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Empire Magazine Greatest Movies List - #344: The Last Wlatz

When people hear the name “Martin Scorsese” the first thing they tend to think of is gangster movies. Making gems such as “Mean Streets,” “Goodfellas,” “Casino” and “The Departed” will do that. Apart from the gangster element, all of these movies have another thing in common: kick-ass soundtracks. Having lived through the 1960s, Scorsese knows good music, which he has shown in documentaries such as “Shine a Light,” “The Blues” and “The Last Waltz.” That last one was shot in 1978 and features the final concert of The Band who were accompanied on stage by performers such as Eric Clapton, Bob Dylan, Neil Young and Ringo Starr. Here is a movie for lovers of rock history and great filmmaking.

The original plan was for me to watch this great rock doc during one of the showings of the film club in the university of Sherbrooke in 2010. It would have been perfect since it was supposed to be the last evening. We would watch “The Last Waltz” before waltzing out of university and going our separate ways, but for some reason the guy in charge couldn’t get his hands on a copy so we watched “Ed Wood” instead. Also a good movie, but it’s a shame we couldn’t watch “The Last Waltz” because as the opening title card says, “This movie should be played loud!” Instead I ended up watching with the volume on medium on the Movie Network on a Friday night. Not as memorable, but definitely worth watching.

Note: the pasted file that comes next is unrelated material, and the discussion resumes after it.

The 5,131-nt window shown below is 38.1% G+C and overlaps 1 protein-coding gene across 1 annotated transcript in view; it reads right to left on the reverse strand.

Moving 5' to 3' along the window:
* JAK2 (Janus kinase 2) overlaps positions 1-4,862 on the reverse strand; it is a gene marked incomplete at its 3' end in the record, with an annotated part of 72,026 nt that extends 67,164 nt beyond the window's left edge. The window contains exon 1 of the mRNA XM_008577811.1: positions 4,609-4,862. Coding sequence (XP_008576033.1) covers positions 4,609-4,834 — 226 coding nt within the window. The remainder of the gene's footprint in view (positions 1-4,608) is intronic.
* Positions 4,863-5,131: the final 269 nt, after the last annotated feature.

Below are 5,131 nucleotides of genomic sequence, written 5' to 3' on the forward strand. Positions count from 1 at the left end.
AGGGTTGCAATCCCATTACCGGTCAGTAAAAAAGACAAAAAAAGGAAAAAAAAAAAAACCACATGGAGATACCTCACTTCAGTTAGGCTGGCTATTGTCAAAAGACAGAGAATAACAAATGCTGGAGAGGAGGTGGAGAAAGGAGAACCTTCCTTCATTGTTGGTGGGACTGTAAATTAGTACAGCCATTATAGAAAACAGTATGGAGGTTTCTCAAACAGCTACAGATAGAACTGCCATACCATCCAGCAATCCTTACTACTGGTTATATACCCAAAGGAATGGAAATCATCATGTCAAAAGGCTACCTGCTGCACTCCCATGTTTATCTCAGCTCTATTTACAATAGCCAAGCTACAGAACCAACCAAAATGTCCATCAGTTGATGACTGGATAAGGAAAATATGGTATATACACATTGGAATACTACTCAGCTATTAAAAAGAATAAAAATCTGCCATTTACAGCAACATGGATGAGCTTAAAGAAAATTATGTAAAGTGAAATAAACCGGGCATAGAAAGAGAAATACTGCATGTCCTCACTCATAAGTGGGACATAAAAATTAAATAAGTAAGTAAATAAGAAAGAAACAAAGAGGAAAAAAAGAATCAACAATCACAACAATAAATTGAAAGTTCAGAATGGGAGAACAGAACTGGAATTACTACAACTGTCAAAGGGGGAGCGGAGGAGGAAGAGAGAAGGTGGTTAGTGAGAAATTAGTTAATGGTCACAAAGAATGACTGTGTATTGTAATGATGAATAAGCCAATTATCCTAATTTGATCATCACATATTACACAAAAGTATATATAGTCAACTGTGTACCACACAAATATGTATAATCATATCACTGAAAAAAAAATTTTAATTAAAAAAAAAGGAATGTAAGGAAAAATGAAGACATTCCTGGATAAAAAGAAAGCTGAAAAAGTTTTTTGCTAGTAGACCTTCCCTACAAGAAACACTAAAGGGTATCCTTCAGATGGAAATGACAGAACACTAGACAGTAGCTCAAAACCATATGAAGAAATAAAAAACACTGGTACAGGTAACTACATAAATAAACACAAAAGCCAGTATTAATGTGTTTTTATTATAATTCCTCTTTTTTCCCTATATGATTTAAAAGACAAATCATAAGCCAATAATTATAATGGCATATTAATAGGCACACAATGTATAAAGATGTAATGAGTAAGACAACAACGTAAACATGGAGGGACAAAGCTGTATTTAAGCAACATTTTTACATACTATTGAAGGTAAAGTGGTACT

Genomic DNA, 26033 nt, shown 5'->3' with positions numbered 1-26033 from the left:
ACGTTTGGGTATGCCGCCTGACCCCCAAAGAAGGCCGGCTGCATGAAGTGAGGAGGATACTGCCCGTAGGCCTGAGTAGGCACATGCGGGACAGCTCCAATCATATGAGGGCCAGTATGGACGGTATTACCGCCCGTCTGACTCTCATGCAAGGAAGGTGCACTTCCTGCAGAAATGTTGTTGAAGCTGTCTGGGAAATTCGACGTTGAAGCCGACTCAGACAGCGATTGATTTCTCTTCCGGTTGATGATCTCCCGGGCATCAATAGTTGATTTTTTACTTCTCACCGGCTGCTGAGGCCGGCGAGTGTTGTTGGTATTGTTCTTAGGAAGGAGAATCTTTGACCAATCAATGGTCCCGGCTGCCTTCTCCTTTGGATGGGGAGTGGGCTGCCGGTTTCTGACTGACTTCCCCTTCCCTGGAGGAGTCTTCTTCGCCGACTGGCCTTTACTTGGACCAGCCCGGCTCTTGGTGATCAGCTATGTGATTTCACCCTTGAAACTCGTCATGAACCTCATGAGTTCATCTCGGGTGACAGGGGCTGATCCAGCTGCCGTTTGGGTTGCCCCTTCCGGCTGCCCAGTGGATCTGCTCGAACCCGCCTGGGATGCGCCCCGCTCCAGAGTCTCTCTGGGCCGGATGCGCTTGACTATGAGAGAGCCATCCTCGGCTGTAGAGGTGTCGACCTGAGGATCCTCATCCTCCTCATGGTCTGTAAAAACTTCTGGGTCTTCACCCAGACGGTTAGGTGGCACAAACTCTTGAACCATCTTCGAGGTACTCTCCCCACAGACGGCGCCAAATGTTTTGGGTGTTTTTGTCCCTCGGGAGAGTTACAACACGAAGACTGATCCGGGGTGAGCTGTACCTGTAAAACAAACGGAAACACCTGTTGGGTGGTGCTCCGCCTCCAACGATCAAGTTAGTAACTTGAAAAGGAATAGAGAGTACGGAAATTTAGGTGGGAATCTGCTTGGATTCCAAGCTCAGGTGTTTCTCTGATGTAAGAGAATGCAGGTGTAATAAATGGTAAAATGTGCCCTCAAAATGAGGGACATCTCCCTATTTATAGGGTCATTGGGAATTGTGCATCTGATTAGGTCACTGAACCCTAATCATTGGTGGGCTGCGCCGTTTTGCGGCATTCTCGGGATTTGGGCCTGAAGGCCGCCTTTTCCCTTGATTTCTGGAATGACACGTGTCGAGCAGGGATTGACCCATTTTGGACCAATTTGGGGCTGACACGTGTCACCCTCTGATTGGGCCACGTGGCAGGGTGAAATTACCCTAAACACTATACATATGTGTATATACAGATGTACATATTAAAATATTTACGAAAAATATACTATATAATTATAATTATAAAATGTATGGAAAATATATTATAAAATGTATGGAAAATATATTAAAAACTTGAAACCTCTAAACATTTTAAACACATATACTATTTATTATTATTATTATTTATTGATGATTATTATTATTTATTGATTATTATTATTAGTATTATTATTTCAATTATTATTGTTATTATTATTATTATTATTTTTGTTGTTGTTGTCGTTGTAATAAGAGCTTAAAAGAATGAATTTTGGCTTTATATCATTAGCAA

As the movie takes place in 1978 and I was born in 1986 I was not familiar with The Band, but I am familiar with most of the people who were on stage with them for their last performance together at the Winterland Ballroom in San Francisco. The complete list of artists who were on stage with them that night includes: Muddy Waters, Ringo Starr, Paul Butterfield, Neil Young, Van Morrison, Eric Clapton, Joni Mitchell, Emmylou Harris, Dr. John, The Staple Singers and Bob Dylan. Now, wouldn’t you like a time machine and get tickets for that?

But then again, that is why we have recording technology: to preserve special moments. When the person doing the recording is Scorsese, you know you will have a heck of a good show on screen. This being a documentary, there are segments where Scorsese interviews members of The Band to discuss life on the road and why they have decided to call it quits after 16 years.

There are interesting insights, such as how Bob Dylan was responsible for their rather generic name. There is also a certain sense of dread in the interviews, as the group mentions the dangers of being on the road for such a long time. They recall the lives it has claimed: Janis Joplin, Elvis Presley and Jimi Hendrix.

Scorsese and The Band’s songwriter and occasional vocalist Robbie Robertson collaborated musically on many other projects, such as “Mean Streets,” “Casino,” Gangs of New York” and “The Departed.” Most notably, “The Departed” features a 1990 version of Pink Floyd’s “Comfortably Numb” performed by Van Morrison and The Band.

I did not get to see “The Last Waltz” on the big screen, but I did see “Shine a Light” in cinema. Also shot by Scorsese it is similar in format as he records a concert by The Rolling Stones at the Beacon Theatre in New York City in 2006. Whereas The Band chose to stop after 16 years, the Stones have been going at it for 50 years.

Although it clearly marks the end of an era in rock’n’roll history, fans of great music and great concert films should see “The Last Waltz” even if they have never heard of The Band. They should then watch “Shine a Light” to compare how one great band chose to stop, and one has been touring on and off for half a century. Bonus: the man who gave the world “Casino” made both of them.


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